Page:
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SHA-1 Deprecation

SHA1 Deprecation is Here

For years, major web browsers like Chrome and Firefox have been planning to block SHA-1 certificates, Now, in 2017, they have ramped up their efforts.

The wait is up. If your site is still using SHA-1 certificates, then visitors to your website in Chrome will be met with this warning:


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A warning like that will have even your most loyal customers running for safety.

In addition to Chrome, other popular web browsers like Mozilla Firefox and Microsoft Edge have joined in blocking SHA-1 certificates in early 2017. Yet despite all the attention about the SHA-1 to SHA-2 transition, as recently as November, 2016,35% of websites were still using SHA-1 certificates.

So why are a full third of websites using insecure cyber-security measures?

To answer that question, let’s first go over what SHA is, why SHA-2 is an improvement over SHA-1, and how you can be sure your organization is protected.

Browse a specific category by clicking on any of the quick links below:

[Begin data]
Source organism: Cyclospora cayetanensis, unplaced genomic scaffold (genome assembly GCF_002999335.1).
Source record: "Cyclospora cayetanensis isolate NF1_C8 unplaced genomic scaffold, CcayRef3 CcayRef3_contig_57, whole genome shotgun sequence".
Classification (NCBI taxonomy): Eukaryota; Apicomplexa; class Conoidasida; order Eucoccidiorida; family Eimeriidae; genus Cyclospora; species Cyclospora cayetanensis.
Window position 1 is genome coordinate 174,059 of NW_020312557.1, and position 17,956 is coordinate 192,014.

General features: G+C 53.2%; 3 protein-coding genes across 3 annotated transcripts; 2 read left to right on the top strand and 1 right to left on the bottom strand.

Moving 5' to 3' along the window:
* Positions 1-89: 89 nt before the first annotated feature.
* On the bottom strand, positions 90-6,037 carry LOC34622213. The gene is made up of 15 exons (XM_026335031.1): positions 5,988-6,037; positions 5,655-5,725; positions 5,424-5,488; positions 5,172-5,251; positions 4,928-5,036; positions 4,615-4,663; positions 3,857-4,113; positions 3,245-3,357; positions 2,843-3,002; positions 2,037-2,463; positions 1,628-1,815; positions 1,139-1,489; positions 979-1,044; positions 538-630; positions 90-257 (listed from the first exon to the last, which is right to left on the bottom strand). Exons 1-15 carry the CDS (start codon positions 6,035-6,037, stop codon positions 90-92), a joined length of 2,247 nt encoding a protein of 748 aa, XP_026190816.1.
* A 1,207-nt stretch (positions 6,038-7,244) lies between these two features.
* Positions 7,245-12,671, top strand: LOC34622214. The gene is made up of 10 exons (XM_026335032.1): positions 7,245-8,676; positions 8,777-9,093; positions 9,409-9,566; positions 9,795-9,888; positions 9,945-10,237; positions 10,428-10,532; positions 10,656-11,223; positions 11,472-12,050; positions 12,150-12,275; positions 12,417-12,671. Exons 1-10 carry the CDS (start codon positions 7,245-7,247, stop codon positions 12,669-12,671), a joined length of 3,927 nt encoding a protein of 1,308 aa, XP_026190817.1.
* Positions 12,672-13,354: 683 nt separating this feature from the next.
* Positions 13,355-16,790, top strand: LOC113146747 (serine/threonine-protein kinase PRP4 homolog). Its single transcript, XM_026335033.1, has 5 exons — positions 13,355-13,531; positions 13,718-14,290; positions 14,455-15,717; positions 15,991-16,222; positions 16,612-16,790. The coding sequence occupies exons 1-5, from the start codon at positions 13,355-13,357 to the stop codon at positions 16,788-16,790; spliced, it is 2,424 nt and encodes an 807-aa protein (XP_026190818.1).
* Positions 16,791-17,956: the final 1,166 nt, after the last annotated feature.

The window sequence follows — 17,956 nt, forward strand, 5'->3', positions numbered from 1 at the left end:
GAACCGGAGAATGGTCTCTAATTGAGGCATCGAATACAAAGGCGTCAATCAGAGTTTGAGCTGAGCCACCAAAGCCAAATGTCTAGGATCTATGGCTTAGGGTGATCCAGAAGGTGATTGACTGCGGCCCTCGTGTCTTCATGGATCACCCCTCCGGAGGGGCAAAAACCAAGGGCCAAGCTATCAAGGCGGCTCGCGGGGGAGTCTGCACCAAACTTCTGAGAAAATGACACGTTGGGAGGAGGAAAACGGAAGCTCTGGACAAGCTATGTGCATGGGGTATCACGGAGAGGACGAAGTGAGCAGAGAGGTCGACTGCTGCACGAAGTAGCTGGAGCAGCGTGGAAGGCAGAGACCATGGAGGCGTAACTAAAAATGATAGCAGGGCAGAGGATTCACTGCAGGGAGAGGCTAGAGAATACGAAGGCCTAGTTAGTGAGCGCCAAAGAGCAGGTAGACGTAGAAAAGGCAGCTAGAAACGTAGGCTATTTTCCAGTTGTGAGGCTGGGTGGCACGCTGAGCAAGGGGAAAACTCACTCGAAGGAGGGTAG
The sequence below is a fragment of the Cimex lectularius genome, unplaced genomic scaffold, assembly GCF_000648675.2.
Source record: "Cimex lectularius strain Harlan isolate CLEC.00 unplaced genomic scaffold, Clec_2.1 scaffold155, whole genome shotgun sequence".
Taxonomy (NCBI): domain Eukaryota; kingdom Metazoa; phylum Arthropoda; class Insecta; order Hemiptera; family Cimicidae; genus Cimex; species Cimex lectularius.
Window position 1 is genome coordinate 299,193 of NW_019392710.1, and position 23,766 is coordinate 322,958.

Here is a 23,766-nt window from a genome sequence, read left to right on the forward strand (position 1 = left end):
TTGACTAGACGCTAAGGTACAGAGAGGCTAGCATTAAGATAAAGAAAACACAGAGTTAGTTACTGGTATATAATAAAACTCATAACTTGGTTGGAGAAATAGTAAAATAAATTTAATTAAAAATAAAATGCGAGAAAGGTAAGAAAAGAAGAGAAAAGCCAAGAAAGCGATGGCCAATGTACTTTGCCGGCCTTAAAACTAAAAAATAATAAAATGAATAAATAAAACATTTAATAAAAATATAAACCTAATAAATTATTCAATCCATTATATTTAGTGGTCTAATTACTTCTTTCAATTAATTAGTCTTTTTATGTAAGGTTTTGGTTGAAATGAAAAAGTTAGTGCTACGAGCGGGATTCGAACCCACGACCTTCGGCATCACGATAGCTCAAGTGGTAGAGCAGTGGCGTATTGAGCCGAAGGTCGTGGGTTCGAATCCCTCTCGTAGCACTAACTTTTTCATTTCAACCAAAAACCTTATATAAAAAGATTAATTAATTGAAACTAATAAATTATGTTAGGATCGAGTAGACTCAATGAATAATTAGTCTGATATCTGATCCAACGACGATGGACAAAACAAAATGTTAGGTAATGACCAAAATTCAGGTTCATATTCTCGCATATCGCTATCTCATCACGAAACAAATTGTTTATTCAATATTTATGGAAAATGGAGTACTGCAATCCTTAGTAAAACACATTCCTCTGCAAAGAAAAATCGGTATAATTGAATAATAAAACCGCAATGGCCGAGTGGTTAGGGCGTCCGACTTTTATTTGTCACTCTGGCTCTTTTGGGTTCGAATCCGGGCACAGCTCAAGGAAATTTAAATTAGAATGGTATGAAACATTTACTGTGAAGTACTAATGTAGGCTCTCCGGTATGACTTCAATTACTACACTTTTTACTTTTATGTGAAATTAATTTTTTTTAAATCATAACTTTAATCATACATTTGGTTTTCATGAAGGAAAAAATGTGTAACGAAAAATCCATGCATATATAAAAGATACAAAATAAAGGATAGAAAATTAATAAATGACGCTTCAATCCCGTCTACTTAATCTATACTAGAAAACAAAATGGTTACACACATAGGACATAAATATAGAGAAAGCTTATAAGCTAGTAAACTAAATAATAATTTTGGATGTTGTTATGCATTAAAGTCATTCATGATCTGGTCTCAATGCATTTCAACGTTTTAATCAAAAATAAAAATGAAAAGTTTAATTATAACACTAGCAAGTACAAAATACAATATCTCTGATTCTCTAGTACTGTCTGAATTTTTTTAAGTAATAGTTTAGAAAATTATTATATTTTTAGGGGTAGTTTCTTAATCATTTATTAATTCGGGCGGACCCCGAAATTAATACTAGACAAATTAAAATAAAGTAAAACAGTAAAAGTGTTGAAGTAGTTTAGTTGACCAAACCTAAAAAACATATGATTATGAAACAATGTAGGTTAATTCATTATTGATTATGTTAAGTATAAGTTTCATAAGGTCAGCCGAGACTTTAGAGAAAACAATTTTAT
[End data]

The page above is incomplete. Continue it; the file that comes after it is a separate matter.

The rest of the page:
What are SHA Certificates?
What’s the Difference Between SHA-1 and SHA-2 Certificates?
How do I Know if my Organization has any Expired Certificates?
What are the Risks of Having Hidden, Expired SHA-1 Certificates?
How to Make the Switch and Completely Rollover to SHA-2 Certificates
Is Future-Proof Cyber Security a Possibility?

What are SHA Certificates?

SHA stands for Secure Hash Algorithm. It was originally developed by the United States National Security Agency (NSA) and has been adopted as an industry standard for file integrity verification and digital signatures. Basically, it’s a way of knowing that incoming files over an internet or network connection haven’t been tampered with because, theoretically, no two input values should be able to result in the exact same hash output.

However, experts have known since 2005 that the original SHA-1 certificate was vulnerable to attack. In response to rising concerns, the NIST (National Institute of Standards and Technology) officially deprecated SHA-1 in 2011.

Most recently, on February 23rd, 2017, Google and the Dutch research institute CWI announced that they successfully broke SHA-1 n practice using a simulated collision attack. This breakthrough further underscores the vulnerabilities of SHA-1 as well as the absolute necessity for websites to migrate over to SHA-2 as soon as possible.

What’s the Difference Between SHA-1 and SHA-2 Certificates?

SHA-2 has improved certificates specifically designed to prevent harmful breaches such as man-in-the-middle and collision attacks. SHA-2 is actually a collection of six hash functions that exponentially increases an organization’s capacity to identify and guard against cyber attacks. So far, the integrity of SHA-2 certs has been upheld through extensive testing (much like the tests that exposed weaknesses in SHA-1).

How do I Know if my Organization has any Expired Certificates?